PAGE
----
New Yorker's John Cassidy Can't Count, Digs In Heels On Precious Continental Spellings


The magazine where they put umlauts on exotic borrowed words like "coördinate" now blames America's lack of faith in Keynesian economic intervention for the world's "lacklustre" economy. 

"The aversion to government spending, and government activity generally, which animates many Americans," writes El Neoyorquino's John Cassidy, "isn't actually based on economics, or logic: it is an emotionally driven belief system, founded upon a cockeyed view of American history and buttressed by a variety of right-wing shibboleths." 

Cassidy has a problem with his own argument, however. As he notes, all holders of power, and all their media toadies, are Keynesians: 

In the real world that rarely intrudes upon conservative economists and voters, both parties (and all Presidents) are Keynesians. Whenever the economy falters and private-sector spending declines, they use the tax-and-spending system to inject more demand into the economy. In 1981, Ronald Reagan did precisely this, slashing taxes and increasing defense spending. Between 2001 and 2003, George W. Bush followed the same script, introducing three sets of tax cuts and starting two wars. In February, 2009, Barack Obama introduced his stimulus. The real policy debate isn't about Keynesianism versus the free market, it is about magnitudes and techniques: How much stimulus is necessary? And how should it be divided between government spending and tax cuts?

Cassidy is correct: Keynesianism is the ascendant belief system of the state-managed economy. Because it is an orthodoxy rather than a thesis derived from evidence, Keynesian stimulus is not falsifiable, but it has recently been put to a trillion-dollar public experiment: 

After the $700 billion Troubled Asset Relief Program and many lesser stimuli of the Bush years, such as the $400 billion Federal Housing Finance Regulatory Reform Act of June 2008, the incoming Obama Administration in 2009 proposed the $750 billion American Recovery and Reinvestment Act (ARRA). While the ARRA was being debated, administration economists warned that if the stimulus were not adopted, U-3 unemployment would peak above 8 percent and would today be above 6 percent.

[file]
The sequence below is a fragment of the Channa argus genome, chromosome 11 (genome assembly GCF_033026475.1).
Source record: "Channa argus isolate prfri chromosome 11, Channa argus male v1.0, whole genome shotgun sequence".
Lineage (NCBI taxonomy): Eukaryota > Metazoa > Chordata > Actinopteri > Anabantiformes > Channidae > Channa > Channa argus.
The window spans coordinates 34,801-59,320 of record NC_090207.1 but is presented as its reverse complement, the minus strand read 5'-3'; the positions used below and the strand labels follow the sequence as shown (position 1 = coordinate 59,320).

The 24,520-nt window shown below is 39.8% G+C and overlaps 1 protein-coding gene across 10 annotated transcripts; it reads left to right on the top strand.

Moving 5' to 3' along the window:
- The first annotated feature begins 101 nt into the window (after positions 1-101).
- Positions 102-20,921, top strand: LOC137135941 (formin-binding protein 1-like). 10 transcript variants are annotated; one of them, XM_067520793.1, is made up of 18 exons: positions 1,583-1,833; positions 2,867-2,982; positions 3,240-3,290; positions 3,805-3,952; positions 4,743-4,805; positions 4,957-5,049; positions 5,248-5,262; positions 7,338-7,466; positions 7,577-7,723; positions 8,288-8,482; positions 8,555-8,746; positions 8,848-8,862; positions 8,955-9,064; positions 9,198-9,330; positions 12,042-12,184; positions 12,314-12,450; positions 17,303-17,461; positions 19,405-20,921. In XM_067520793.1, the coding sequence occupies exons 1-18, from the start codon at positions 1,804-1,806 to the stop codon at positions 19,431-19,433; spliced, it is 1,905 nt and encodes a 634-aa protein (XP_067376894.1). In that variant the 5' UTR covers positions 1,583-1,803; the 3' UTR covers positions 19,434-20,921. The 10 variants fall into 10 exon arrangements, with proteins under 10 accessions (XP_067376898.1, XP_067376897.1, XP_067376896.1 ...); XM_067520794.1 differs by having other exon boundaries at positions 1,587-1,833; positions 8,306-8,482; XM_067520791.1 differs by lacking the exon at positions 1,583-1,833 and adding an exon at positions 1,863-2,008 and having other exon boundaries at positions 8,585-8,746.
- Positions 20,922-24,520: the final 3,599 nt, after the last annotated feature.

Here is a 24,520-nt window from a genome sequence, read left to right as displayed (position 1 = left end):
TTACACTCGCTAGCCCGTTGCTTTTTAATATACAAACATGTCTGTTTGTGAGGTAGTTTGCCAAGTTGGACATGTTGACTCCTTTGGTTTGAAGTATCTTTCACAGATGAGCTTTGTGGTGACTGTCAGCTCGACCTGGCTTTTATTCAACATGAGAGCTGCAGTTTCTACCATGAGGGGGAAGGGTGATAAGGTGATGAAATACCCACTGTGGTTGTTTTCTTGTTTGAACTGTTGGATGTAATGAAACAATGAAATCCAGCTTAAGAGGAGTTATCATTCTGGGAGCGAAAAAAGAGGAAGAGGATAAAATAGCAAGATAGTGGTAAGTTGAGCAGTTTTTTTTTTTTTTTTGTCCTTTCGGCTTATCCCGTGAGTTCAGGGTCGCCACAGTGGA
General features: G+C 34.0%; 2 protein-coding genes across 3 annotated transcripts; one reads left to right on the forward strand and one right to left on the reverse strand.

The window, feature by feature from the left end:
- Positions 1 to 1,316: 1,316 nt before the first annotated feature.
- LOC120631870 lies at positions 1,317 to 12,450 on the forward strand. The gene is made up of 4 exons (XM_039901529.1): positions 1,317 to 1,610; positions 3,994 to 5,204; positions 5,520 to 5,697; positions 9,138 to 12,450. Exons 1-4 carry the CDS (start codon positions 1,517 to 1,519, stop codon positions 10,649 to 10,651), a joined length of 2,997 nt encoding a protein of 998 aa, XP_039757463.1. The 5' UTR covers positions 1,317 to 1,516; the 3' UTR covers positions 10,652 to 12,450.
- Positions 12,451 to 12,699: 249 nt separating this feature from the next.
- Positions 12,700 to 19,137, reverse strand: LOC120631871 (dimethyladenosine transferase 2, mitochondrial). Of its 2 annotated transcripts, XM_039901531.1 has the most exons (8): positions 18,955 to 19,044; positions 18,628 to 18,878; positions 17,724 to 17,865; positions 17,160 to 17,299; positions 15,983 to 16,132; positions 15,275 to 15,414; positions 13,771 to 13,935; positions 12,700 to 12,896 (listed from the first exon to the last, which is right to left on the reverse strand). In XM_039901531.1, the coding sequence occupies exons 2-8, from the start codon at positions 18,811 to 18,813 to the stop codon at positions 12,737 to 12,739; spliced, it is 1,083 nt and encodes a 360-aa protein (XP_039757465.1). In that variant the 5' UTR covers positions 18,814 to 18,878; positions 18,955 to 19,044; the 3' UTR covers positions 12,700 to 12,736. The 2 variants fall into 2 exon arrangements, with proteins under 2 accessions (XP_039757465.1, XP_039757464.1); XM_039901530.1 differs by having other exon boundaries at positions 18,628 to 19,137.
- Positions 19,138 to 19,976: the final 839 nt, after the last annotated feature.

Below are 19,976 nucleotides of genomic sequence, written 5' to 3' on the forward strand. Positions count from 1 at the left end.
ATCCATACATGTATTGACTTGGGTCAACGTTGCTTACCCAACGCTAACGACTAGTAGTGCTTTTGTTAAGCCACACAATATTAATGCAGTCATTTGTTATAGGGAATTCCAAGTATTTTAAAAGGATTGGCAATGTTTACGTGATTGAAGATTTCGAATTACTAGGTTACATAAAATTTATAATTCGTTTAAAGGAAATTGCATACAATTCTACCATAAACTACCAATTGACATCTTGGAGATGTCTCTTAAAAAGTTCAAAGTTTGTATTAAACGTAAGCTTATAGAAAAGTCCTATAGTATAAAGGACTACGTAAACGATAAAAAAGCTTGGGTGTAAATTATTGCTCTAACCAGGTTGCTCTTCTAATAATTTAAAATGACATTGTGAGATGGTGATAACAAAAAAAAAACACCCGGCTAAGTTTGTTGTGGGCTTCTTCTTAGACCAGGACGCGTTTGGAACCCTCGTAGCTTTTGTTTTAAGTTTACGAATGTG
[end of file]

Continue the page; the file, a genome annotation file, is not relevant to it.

Congress passed the ARRA and President Obama signed it in Feburary 2009. Cassidy again:

So far, some $750 billion in stimulus money has been paid out: about $300 billion went to tax breaks for individuals and firms; roughly $235 billion was dispersed in the form of government contracts, grants, and loans; and another $225 billion was spent on entitlements—unemployment benefits, Medicaid, food stamps, and so on.

Note that the above figures for tax breaks, contracts and entitlements actually add up to $760 billion, not $750 billion. But hey, that's close enough for government work: Keynesian belief requires a certain jesuitical approach to hard numbers. 

Also, we're only counting Treasury expenditures, not the Federal Reserve's compulsive monetary expansion, which dwarfs those efforts. In any event, the stimulus experiment was conducted in broad daylight and we can now assess the result: Unemployment peaked (so far) above 10 percent. It is now above 8 percent and rising. The outcome with the stimulus is worse than the counterfactual without the stimulus. 

Cassidy draws three conclusions, even the titles of which are riddled with weasel words and my-way-or-the-highway assertions: 

1. It gave a much-needed boost to spending and growth.
2. The rise in federal spending under Obama was pretty modest.
3. Paul Krugman is right.

Note that there's nothing in here about actual economic performance on the only planet most of us (Paul Krugman is a possible exception) will ever experience. To explain that incovenient truth, Cassidy concludes that our faith our stimulus wasn't big enough.

It sure looks to me like Cassidy is the one repeating the shibboleths of a cockeyed, emotionally driven belief system. Do the Keynesians have any evidence, other than appeals to authority, to justify trillion-dollar expenditures of other people's money? Is the New Yorker's vaunted copydesk as indifferent to practical outcomes as it is to basic addition and subtraction?